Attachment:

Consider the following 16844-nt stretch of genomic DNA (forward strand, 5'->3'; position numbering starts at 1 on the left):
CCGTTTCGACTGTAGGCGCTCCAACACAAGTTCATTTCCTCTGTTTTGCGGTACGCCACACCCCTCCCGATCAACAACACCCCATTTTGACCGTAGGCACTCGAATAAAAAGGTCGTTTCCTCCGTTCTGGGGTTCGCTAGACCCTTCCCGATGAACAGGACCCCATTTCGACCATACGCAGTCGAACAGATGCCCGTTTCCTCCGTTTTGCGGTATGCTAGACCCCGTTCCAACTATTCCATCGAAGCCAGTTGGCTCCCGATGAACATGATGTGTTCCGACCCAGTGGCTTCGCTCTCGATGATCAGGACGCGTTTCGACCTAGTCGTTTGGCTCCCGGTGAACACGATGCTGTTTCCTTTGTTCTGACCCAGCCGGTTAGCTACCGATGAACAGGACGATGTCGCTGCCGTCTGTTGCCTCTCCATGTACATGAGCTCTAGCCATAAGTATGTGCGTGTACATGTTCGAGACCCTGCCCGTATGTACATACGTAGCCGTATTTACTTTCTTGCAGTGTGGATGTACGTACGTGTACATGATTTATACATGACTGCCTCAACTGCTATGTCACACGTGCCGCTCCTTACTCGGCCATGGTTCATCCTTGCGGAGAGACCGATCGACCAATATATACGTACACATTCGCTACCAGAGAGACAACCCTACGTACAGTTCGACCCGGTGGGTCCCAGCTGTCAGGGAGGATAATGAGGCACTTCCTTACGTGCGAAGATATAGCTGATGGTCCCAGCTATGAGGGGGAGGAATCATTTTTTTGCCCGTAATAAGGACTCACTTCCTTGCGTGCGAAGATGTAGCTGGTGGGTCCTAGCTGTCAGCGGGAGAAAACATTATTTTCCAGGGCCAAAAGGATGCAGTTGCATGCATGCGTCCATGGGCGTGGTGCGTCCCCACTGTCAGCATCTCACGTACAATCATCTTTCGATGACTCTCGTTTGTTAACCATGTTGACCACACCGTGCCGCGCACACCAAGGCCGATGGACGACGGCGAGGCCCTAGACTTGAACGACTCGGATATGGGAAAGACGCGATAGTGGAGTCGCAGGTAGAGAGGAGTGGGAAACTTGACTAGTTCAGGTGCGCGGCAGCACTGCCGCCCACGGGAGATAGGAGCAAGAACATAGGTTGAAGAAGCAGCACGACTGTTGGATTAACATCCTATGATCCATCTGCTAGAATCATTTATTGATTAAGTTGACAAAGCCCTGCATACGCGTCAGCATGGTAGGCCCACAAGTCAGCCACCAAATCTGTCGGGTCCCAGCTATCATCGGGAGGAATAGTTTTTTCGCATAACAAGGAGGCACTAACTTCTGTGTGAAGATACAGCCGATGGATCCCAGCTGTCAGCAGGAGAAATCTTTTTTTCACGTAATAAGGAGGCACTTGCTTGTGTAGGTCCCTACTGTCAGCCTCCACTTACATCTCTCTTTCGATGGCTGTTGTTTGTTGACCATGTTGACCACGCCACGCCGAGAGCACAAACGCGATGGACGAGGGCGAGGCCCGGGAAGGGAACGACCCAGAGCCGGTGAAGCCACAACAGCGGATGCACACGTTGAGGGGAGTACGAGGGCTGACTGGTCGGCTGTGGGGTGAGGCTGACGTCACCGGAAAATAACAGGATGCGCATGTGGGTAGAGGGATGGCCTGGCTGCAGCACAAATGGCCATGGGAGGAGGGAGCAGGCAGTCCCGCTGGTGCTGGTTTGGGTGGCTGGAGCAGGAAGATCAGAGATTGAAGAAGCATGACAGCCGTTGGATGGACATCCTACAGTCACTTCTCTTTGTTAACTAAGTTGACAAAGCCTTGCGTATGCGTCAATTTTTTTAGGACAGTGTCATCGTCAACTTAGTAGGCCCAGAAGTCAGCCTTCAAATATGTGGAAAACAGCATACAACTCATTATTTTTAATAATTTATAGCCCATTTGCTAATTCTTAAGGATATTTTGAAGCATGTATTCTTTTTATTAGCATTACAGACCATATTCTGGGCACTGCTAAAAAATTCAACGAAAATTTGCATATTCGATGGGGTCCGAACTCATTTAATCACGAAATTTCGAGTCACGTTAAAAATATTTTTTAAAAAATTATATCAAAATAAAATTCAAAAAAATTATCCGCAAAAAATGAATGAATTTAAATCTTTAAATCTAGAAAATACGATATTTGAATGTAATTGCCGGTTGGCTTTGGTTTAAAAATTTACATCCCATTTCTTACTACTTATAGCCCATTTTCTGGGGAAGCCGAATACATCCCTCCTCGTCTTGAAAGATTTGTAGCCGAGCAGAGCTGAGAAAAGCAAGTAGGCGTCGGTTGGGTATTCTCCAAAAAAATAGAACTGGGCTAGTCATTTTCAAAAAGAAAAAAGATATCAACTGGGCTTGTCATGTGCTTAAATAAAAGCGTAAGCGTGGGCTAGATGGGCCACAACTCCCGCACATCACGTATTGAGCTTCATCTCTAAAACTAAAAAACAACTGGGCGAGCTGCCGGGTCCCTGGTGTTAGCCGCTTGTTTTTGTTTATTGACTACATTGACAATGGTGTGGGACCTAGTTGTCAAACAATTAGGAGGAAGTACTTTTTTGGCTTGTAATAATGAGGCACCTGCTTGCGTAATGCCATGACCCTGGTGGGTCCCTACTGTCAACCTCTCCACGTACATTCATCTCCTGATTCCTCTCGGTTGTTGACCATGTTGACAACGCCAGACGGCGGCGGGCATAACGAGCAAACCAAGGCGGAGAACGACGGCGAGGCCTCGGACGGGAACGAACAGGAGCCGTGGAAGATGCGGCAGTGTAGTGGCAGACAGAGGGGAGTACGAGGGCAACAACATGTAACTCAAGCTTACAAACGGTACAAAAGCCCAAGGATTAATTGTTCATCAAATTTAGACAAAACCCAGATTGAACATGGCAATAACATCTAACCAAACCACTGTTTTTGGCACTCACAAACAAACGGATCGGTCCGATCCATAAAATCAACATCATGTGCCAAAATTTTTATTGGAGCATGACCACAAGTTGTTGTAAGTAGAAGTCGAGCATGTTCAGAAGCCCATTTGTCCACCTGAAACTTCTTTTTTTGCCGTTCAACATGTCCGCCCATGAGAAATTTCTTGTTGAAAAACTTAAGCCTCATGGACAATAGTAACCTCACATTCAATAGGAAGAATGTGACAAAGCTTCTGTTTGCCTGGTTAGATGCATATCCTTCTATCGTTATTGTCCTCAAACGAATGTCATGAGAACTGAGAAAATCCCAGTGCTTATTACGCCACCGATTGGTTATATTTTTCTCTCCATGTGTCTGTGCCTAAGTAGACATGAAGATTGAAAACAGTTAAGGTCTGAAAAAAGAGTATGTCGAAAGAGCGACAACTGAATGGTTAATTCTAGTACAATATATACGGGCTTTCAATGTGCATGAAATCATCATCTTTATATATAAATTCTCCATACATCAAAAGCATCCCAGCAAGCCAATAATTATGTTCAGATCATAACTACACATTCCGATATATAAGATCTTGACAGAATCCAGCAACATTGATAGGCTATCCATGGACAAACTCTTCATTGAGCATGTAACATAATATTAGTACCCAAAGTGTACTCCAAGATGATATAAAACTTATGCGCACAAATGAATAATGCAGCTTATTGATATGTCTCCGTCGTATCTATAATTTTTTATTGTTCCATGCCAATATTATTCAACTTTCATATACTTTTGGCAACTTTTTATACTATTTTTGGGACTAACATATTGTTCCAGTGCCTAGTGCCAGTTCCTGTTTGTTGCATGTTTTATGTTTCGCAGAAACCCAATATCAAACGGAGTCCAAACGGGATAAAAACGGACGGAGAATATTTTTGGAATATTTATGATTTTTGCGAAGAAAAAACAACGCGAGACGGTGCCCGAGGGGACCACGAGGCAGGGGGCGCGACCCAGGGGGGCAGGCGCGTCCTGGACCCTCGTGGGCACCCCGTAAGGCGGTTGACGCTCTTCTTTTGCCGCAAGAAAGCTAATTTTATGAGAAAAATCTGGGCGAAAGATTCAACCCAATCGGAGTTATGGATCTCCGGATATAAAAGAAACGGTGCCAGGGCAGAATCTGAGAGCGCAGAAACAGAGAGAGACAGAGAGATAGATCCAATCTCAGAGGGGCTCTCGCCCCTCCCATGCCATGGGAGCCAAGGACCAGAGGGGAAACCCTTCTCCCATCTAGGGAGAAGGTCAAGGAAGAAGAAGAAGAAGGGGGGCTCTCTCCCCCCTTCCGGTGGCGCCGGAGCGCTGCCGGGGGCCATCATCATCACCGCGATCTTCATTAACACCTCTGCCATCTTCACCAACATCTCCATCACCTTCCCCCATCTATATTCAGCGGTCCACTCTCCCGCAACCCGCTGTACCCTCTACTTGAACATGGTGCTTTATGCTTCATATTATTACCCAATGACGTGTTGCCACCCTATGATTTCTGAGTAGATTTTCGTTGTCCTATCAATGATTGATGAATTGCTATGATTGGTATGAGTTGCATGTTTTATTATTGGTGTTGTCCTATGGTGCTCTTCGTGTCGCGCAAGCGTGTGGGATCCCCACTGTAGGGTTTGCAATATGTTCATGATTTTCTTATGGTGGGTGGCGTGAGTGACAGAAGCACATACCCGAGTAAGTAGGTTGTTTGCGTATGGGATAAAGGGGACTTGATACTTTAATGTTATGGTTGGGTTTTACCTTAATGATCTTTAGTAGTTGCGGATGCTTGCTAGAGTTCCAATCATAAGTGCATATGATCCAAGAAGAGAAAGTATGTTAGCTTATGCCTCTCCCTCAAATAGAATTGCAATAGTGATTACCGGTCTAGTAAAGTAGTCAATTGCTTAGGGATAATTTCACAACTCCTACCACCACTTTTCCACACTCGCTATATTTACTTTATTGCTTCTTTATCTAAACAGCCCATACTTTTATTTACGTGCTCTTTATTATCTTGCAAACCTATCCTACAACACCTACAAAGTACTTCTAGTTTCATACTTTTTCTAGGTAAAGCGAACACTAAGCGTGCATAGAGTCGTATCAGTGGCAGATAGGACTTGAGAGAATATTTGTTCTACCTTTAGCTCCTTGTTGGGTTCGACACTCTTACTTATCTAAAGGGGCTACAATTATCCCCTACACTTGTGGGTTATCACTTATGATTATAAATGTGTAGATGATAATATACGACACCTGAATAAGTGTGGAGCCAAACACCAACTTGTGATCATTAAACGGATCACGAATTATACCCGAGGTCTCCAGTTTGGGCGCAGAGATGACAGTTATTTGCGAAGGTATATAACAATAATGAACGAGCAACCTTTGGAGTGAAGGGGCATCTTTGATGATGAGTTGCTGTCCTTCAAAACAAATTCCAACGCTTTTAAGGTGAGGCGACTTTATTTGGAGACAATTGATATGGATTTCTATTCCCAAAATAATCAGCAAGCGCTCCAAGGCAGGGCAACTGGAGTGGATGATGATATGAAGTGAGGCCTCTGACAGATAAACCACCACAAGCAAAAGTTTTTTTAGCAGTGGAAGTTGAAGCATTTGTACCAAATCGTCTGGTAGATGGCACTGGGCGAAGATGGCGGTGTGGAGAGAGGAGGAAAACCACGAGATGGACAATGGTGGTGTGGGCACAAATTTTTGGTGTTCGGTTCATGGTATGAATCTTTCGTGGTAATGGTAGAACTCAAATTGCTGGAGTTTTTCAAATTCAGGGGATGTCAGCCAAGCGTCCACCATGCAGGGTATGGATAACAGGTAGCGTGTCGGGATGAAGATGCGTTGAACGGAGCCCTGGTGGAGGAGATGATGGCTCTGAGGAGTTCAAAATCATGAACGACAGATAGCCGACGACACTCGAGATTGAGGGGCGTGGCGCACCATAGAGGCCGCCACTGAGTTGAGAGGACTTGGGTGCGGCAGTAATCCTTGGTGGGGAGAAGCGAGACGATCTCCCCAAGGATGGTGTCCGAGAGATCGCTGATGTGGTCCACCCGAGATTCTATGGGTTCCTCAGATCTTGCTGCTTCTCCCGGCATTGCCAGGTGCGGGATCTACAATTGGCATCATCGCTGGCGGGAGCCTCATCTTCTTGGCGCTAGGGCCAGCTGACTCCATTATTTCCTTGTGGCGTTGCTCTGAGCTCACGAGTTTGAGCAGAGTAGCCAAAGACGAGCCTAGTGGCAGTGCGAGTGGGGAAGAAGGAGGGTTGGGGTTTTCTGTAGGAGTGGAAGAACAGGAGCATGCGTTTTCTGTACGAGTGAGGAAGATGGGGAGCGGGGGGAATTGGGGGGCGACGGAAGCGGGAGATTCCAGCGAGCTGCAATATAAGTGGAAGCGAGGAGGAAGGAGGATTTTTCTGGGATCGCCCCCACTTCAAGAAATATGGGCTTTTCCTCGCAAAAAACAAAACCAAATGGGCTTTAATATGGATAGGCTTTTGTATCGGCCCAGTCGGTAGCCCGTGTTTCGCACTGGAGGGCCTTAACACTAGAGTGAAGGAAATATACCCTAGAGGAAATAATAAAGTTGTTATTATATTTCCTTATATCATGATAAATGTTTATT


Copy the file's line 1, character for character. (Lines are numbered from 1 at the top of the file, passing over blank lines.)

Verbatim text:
Consider the following 16844-nt stretch of genomic DNA (forward strand, 5'->3'; position numbering starts at 1 on the left):